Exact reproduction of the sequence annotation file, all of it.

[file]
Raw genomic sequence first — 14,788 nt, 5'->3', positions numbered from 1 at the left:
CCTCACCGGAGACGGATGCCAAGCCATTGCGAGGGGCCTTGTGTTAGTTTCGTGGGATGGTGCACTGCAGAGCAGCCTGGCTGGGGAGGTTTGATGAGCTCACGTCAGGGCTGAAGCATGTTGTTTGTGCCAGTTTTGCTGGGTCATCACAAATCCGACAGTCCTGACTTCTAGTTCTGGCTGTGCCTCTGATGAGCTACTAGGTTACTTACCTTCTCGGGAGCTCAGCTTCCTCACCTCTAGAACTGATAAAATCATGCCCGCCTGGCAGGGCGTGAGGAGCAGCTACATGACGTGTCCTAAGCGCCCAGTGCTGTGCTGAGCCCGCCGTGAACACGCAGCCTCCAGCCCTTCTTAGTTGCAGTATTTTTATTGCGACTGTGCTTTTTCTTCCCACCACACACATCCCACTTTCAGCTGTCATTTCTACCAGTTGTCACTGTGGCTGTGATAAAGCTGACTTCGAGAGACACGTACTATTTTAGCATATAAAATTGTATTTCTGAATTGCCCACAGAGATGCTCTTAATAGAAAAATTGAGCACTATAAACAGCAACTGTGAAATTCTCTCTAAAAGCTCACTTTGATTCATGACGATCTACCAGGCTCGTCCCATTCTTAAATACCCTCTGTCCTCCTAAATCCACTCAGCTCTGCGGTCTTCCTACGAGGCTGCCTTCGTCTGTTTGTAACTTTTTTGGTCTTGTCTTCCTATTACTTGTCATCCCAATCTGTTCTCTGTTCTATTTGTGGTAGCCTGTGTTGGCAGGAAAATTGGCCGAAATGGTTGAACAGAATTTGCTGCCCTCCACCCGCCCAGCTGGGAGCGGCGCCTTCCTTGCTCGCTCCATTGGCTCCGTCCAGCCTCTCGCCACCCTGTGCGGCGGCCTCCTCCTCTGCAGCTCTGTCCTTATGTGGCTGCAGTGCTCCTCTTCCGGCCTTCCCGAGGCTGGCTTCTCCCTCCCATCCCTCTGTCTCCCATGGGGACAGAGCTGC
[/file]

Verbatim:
Raw genomic sequence first — 14,788 nt, 5'->3', positions numbered from 1 at the left:
CCTCACCGGAGACGGATGCCAAGCCATTGCGAGGGGCCTTGTGTTAGTTTCGTGGGATGGTGCACTGCAGAGCAGCCTGGCTGGGGAGGTTTGATGAGCTCACGTCAGGGCTGAAGCATGTTGTTTGTGCCAGTTTTGCTGGGTCATCACAAATCCGACAGTCCTGACTTCTAGTTCTGGCTGTGCCTCTGATGAGCTACTAGGTTACTTACCTTCTCGGGAGCTCAGCTTCCTCACCTCTAGAACTGATAAAATCATGCCCGCCTGGCAGGGCGTGAGGAGCAGCTACATGACGTGTCCTAAGCGCCCAGTGCTGTGCTGAGCCCGCCGTGAACACGCAGCCTCCAGCCCTTCTTAGTTGCAGTATTTTTATTGCGACTGTGCTTTTTCTTCCCACCACACACATCCCACTTTCAGCTGTCATTTCTACCAGTTGTCACTGTGGCTGTGATAAAGCTGACTTCGAGAGACACGTACTATTTTAGCATATAAAATTGTATTTCTGAATTGCCCACAGAGATGCTCTTAATAGAAAAATTGAGCACTATAAACAGCAACTGTGAAATTCTCTCTAAAAGCTCACTTTGATTCATGACGATCTACCAGGCTCGTCCCATTCTTAAATACCCTCTGTCCTCCTAAATCCACTCAGCTCTGCGGTCTTCCTACGAGGCTGCCTTCGTCTGTTTGTAACTTTTTTGGTCTTGTCTTCCTATTACTTGTCATCCCAATCTGTTCTCTGTTCTATTTGTGGTAGCCTGTGTTGGCAGGAAAATTGGCCGAAATGGTTGAACAGAATTTGCTGCCCTCCACCCGCCCAGCTGGGAGCGGCGCCTTCCTTGCTCGCTCCATTGGCTCCGTCCAGCCTCTCGCCACCCTGTGCGGCGGCCTCCTCCTCTGCAGCTCTGTCCTTATGTGGCTGCAGTGCTCCTCTTCCGGCCTTCCCGAGGCTGGCTTCTCCCTCCCATCCCTCTGTCTCCCATGGGGACAGAGCTGC